domus immaterialis: a pavilion for nothingness


10OCT 2018
# TITLE: domus immaterialis: a pavilion for nothingness
# STUDENTS: Anastasis Floros
# SUPERVISOR: Polyxeni Mantzou
# DATE: 2018
# COURSE: Diploma Design Thesis
# SCHOOL / DEPARTMENT: Democritus University of Thrace, Faculty of Architecture

Can the immaterial experience become corporealized? Can the Space of Nothing be defined as an architectural site? 

The project proposes to create a place that is more than an building. The intent is to create a space by offering to the public an alternative experience and a new way to access the experience. More open and spontaneous, and less sacralised. A platform for experimentation with alternative practices.

The landscape is changed. A new volume sets in. The landscape is in constant renewal. The invisible appears. Space is altered and our perception of the environment is transformed. Our visual perceptions are challenged. Certainties fade, our imagination is provoked during the interpretation process.

The place is still the same, although it leads to a new understanding of our environment. By changing our perception, we question our sense of place. Our altered vision transforms it into a new space, combining our memories with imagined reinventions.

A space to house nothing and everything.

A site. Existent or not. This will be the context for an ‘other’ experimental space, in opposition to the prevailing norm.  A third area between the traditional dichotomy of form and content.This space of nothing can be read as complex, emotive and multi-faceted.

In the light of this we ask if it is possible to employ nothingness not as a testing ground for technology, but for experiments that explore the phenomena associated with the architectural experience.

Our contemplation is directed toward the phenomenological potential of absence / presence and place making and a commentary on the nature of space.  Examine a space of experimentation that challenges existing forms.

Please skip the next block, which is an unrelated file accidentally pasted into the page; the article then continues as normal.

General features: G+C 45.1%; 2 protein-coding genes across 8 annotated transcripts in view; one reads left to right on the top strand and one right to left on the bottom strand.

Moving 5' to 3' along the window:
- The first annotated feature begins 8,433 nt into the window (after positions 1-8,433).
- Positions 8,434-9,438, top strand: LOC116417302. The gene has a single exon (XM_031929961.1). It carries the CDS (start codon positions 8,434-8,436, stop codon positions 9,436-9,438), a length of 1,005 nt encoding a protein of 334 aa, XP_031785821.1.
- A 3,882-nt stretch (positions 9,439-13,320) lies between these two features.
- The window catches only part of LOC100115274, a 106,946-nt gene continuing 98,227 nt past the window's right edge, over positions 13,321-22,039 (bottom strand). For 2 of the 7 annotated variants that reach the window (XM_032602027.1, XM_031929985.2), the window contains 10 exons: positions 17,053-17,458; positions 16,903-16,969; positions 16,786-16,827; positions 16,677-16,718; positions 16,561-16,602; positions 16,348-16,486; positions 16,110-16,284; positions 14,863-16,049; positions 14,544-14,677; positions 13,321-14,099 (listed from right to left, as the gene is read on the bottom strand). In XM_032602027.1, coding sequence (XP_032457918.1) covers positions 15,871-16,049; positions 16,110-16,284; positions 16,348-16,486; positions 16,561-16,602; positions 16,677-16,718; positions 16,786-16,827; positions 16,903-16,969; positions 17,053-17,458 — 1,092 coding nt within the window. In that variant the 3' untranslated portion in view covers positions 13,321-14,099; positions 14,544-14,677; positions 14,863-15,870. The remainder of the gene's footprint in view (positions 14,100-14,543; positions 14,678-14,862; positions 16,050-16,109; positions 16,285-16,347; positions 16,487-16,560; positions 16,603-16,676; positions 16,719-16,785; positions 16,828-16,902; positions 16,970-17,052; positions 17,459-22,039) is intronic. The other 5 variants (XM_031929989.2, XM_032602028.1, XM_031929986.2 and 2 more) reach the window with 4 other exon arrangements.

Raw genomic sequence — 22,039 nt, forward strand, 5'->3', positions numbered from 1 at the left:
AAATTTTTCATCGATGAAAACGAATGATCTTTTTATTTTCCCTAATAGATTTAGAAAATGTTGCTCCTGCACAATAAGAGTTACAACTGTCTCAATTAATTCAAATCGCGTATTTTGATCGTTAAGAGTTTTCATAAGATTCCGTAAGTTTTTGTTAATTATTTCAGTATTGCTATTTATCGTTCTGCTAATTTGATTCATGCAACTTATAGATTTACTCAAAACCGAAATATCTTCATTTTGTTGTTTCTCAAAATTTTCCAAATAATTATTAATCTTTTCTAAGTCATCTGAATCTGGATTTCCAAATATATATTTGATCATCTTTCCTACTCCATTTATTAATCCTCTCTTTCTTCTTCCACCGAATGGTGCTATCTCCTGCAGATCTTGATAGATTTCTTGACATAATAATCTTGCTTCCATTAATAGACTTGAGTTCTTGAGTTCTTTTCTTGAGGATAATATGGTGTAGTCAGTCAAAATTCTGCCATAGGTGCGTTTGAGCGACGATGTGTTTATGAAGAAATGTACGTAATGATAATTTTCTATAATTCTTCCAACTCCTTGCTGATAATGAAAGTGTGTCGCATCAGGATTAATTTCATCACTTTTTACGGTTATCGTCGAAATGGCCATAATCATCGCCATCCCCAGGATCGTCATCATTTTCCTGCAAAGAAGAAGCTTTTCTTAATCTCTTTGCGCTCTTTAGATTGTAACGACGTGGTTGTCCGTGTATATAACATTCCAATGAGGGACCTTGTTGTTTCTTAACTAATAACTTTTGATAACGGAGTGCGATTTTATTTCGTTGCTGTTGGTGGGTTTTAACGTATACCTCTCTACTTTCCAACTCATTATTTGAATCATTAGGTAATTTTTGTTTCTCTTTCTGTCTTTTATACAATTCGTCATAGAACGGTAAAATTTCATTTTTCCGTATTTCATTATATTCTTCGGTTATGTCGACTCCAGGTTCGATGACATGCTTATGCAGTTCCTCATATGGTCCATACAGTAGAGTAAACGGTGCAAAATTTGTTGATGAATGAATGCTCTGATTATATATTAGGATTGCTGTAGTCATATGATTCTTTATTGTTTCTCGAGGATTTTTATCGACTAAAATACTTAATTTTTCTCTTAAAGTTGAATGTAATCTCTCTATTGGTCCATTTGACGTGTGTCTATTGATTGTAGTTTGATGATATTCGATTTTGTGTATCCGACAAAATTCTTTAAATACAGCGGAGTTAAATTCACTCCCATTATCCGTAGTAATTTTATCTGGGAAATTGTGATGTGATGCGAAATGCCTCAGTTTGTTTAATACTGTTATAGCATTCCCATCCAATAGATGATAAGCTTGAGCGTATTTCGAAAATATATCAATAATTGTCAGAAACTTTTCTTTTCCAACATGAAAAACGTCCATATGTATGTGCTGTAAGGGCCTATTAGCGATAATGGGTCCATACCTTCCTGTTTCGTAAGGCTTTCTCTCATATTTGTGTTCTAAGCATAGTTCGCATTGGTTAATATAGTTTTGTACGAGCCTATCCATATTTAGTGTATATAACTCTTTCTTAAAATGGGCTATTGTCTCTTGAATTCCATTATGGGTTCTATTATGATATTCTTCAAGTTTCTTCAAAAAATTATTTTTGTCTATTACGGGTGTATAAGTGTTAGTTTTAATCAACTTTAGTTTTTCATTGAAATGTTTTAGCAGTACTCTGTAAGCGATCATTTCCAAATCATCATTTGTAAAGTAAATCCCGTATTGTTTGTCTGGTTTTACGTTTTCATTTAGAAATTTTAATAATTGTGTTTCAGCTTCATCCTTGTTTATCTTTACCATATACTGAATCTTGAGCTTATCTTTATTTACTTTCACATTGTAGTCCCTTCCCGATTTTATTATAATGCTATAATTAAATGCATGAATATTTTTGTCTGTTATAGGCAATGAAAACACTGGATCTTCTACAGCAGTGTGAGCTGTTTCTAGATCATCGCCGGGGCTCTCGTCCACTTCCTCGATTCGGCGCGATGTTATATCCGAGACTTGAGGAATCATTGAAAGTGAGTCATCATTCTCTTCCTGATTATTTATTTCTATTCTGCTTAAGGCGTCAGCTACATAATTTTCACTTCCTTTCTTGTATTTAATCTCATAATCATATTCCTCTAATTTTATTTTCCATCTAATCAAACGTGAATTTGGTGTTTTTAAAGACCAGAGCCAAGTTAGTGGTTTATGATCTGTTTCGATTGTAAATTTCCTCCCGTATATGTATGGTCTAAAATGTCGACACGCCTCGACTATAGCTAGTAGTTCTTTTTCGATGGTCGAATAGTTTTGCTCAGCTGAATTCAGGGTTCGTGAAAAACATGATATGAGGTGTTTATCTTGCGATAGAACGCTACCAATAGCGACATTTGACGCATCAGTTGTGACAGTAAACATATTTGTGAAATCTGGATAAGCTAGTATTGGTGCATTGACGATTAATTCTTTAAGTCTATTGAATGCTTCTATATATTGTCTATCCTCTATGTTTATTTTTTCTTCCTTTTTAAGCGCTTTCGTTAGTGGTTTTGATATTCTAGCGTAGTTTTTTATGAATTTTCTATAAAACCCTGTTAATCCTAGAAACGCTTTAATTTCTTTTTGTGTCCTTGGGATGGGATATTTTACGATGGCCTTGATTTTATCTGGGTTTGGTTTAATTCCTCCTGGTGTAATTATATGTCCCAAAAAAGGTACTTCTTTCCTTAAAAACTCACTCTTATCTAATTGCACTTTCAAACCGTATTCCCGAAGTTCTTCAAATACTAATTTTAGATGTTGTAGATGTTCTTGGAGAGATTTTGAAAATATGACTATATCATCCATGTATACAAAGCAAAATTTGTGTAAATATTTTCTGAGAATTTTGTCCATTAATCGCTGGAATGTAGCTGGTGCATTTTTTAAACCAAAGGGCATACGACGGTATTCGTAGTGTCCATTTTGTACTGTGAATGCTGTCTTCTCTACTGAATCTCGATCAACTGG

“Empty” spaces with the potential for experimental occupation. Issues of programme, event, spatial hierarchies and a whole range of physical and metaphysical phenomena. So our focus is on making and the interplay between something and nothing, dynamic and static, darkness and light.

A space that can be intimate or sublime, it is the formless field that allows things to dwell or  move, as well as the space in between or the hollow contained within. A space that suggests both absence and presence and is a process involving negation – towards nothing, zero, entropy, erasure, tabula rasa.

The qualities of “immaterial”, “nothingness”, “emptiness”, were essential ingredients within the proposed spaces – where the tangible coexists with the intangible, the measurable with the immeasurable.

The pavilion lies within its nothingness and emptiness. 

The result of nothing: no program, no functional requirements, no size definition, no site mandates, no occupancy targets or public flow rates. 

The project aims to create an architecture of the senses. A spectacle for the senses is created, that takes into account the experience and emotions, memory and occupation. A labyrinth of questions that elicits a feeling of being lost and an incapacity to exhaust the possibilities for connections and meaning, where the users need to rely in all of their senses.

It has no more centre, no more peripheries; it is a rhizomatic structure. No longer structural points or positions.  Creating a space without a set path through “rooms”, chosen according to the freewill of each visitor, divided at random between different manifestations.

The “rooms” are deliberately selected, although do not control the order in which the visitor interacts with them.

The user is more than an eye: he or she is an ear, he or she has hands, etc. The user is a moving body whose journey is experiential and not formative. The user is a subject who moves within chaos and not within an ordered totality.

The mind is in some way restricted from complete understanding. The ruinous and seemingly incomplete quality of the architecture allows the mind greater opportunities for speculation. Forms are not necessarily prescribed; rather occupants bring a use to the space. When not in use, objects lay as dormant ruins, suggestive of their potential for occupation.

The visitor is challenged by the pavilion, by the question: Am I the master of my own mind and my surroundings?